I’ve read (and in some cases own) several of Crichton’s books, including “The Andromeda Strain”, “Congo”, “Sphere”, “Jurassic Park”, “The Lost World”, “Prey”, and “State of Fear”.
Crichton’s books have always been a sort of scientific “morality play” that he used to show what might go wrong when humans fail to keep a watchful, respectful eye on the way we interact with nature. I support this sort of advice. Scientific discoveries and our human impulse to control our environment can be much like Djinn. Uncorking a Genie from a bottle often results in unexpected consequences. Failure to watch for potential side effects can be detrimental or even deadly.
This is good advice, and it is advice that Science Fiction writers have traditionally given since the Golden Age of Science Fiction.
It is too bad that Crichton failed to follow that advice in his book “State of Fear”.
Instead of showing Global Warming to be a consequence of humankind’s impact on nature, Crichton completely reversed his normal book writing formula to invent a scenario where all the consequences (storms, floods, arctic ice melting, and tsunamis) are created by a shadowy “eco-terrorist” group for poorly explored motives.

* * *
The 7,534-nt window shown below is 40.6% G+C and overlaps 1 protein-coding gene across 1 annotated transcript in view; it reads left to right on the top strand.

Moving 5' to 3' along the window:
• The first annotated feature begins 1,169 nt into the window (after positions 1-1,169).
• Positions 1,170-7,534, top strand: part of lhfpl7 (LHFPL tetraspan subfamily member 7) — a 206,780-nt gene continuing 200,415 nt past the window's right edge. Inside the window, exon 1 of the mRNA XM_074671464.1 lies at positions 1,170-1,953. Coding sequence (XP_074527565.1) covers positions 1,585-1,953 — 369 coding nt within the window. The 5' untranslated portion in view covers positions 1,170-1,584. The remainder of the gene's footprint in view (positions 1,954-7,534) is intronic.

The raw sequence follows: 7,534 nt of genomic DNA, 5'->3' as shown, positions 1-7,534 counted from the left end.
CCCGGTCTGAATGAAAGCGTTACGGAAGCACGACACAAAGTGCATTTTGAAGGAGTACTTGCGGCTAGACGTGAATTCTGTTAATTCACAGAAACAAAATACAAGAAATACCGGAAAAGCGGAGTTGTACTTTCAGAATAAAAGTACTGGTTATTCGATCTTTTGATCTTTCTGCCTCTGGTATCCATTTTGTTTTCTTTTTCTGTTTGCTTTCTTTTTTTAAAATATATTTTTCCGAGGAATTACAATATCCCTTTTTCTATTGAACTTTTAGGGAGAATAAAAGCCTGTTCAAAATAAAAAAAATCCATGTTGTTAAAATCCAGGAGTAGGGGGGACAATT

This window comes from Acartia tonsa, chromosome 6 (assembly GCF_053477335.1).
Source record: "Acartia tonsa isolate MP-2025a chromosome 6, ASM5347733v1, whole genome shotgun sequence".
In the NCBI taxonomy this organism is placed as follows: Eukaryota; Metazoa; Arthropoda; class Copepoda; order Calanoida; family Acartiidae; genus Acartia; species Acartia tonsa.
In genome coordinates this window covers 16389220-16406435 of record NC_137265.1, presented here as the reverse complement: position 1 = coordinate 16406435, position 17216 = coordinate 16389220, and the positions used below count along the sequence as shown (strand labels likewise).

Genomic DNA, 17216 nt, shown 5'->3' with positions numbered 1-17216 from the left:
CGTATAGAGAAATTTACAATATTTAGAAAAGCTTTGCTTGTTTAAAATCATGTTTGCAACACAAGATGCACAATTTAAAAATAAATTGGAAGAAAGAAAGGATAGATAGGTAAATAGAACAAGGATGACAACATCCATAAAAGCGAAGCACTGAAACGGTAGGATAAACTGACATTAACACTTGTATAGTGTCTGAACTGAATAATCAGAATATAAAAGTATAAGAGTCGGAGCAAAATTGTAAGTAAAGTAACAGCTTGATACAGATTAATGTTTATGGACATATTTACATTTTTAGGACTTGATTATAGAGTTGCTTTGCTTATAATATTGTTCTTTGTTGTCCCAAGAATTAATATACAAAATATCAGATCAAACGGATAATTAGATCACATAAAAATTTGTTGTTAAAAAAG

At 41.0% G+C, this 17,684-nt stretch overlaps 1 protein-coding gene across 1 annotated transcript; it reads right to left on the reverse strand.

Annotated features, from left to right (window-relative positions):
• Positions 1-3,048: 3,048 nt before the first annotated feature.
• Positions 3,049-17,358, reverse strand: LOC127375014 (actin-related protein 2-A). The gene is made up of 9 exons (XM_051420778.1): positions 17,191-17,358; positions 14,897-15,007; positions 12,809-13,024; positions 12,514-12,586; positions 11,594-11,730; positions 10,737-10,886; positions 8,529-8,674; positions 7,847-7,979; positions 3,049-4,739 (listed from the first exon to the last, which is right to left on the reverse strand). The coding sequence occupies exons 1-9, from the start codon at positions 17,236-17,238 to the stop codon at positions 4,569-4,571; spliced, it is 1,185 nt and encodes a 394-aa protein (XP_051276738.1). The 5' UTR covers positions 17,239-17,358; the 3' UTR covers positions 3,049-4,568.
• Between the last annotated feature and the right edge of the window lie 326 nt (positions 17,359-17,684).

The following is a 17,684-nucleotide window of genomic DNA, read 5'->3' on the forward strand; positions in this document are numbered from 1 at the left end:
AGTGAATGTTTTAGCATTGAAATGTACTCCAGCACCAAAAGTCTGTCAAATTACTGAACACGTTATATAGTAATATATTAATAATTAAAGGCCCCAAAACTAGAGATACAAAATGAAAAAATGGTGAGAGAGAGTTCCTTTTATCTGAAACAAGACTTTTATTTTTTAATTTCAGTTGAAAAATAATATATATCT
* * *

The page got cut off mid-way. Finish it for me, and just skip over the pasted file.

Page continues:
Because of his reversed formula, and because of pages full of supporting charts and graphs, Crichton’s literary style suffered. The book failed to become fish or fowl – it wanted to be a Science Fiction thriller while keeping the trappings of a non-fiction book that explored global warming from Crichton’s point of view.
Whether or not Crichton’s evidence against global warming is valid is beside the point to me. What is the point is that he took a hypocritical view that all other interactions between humans and nature should be carefully monitored against unintended consequences, while the possiblility of Global Warming gets a free pass.
I’ll miss Crichton’s writing, for Andromeda Strain and Jurassic Park. I won’t miss him for “State of Fear”, because it was not up to the quality that he was capable of producing.